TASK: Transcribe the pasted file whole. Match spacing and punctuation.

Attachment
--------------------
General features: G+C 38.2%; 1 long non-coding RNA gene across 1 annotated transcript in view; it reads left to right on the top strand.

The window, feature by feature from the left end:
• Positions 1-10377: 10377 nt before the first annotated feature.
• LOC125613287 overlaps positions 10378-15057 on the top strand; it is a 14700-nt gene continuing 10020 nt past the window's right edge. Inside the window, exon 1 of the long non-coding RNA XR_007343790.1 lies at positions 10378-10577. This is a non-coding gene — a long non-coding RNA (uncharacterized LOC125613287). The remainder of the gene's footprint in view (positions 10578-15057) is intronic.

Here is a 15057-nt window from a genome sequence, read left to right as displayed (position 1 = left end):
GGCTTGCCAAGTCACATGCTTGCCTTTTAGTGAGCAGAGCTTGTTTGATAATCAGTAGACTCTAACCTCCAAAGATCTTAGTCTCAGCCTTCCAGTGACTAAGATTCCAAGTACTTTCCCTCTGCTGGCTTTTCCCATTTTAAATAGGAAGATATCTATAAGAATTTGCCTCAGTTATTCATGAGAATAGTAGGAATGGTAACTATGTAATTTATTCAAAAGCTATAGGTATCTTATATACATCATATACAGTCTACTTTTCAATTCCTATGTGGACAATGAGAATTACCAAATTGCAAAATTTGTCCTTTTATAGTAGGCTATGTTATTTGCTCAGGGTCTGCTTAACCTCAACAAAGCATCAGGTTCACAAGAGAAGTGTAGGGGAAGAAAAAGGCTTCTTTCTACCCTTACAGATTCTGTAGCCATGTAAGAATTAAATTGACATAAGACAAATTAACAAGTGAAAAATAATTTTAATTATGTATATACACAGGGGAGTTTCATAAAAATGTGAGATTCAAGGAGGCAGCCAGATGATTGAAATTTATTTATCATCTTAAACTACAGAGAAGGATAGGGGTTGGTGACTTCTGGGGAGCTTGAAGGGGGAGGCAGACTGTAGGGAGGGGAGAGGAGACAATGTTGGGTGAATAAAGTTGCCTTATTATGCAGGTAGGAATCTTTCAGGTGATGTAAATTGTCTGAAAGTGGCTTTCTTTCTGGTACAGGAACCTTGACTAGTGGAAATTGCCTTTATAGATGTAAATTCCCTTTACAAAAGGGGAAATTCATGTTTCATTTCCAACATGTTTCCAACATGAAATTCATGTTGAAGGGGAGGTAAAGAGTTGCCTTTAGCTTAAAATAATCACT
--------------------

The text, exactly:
General features: G+C 38.2%; 1 long non-coding RNA gene across 1 annotated transcript in view; it reads left to right on the top strand.

The window, feature by feature from the left end:
• Positions 1-10377: 10377 nt before the first annotated feature.
• LOC125613287 overlaps positions 10378-15057 on the top strand; it is a 14700-nt gene continuing 10020 nt past the window's right edge. Inside the window, exon 1 of the long non-coding RNA XR_007343790.1 lies at positions 10378-10577. This is a non-coding gene — a long non-coding RNA (uncharacterized LOC125613287). The remainder of the gene's footprint in view (positions 10578-15057) is intronic.

Here is a 15057-nt window from a genome sequence, read left to right as displayed (position 1 = left end):
GGCTTGCCAAGTCACATGCTTGCCTTTTAGTGAGCAGAGCTTGTTTGATAATCAGTAGACTCTAACCTCCAAAGATCTTAGTCTCAGCCTTCCAGTGACTAAGATTCCAAGTACTTTCCCTCTGCTGGCTTTTCCCATTTTAAATAGGAAGATATCTATAAGAATTTGCCTCAGTTATTCATGAGAATAGTAGGAATGGTAACTATGTAATTTATTCAAAAGCTATAGGTATCTTATATACATCATATACAGTCTACTTTTCAATTCCTATGTGGACAATGAGAATTACCAAATTGCAAAATTTGTCCTTTTATAGTAGGCTATGTTATTTGCTCAGGGTCTGCTTAACCTCAACAAAGCATCAGGTTCACAAGAGAAGTGTAGGGGAAGAAAAAGGCTTCTTTCTACCCTTACAGATTCTGTAGCCATGTAAGAATTAAATTGACATAAGACAAATTAACAAGTGAAAAATAATTTTAATTATGTATATACACAGGGGAGTTTCATAAAAATGTGAGATTCAAGGAGGCAGCCAGATGATTGAAATTTATTTATCATCTTAAACTACAGAGAAGGATAGGGGTTGGTGACTTCTGGGGAGCTTGAAGGGGGAGGCAGACTGTAGGGAGGGGAGAGGAGACAATGTTGGGTGAATAAAGTTGCCTTATTATGCAGGTAGGAATCTTTCAGGTGATGTAAATTGTCTGAAAGTGGCTTTCTTTCTGGTACAGGAACCTTGACTAGTGGAAATTGCCTTTATAGATGTAAATTCCCTTTACAAAAGGGGAAATTCATGTTTCATTTCCAACATGTTTCCAACATGAAATTCATGTTGAAGGGGAGGTAAAGAGTTGCCTTTAGCTTAAAATAATCACT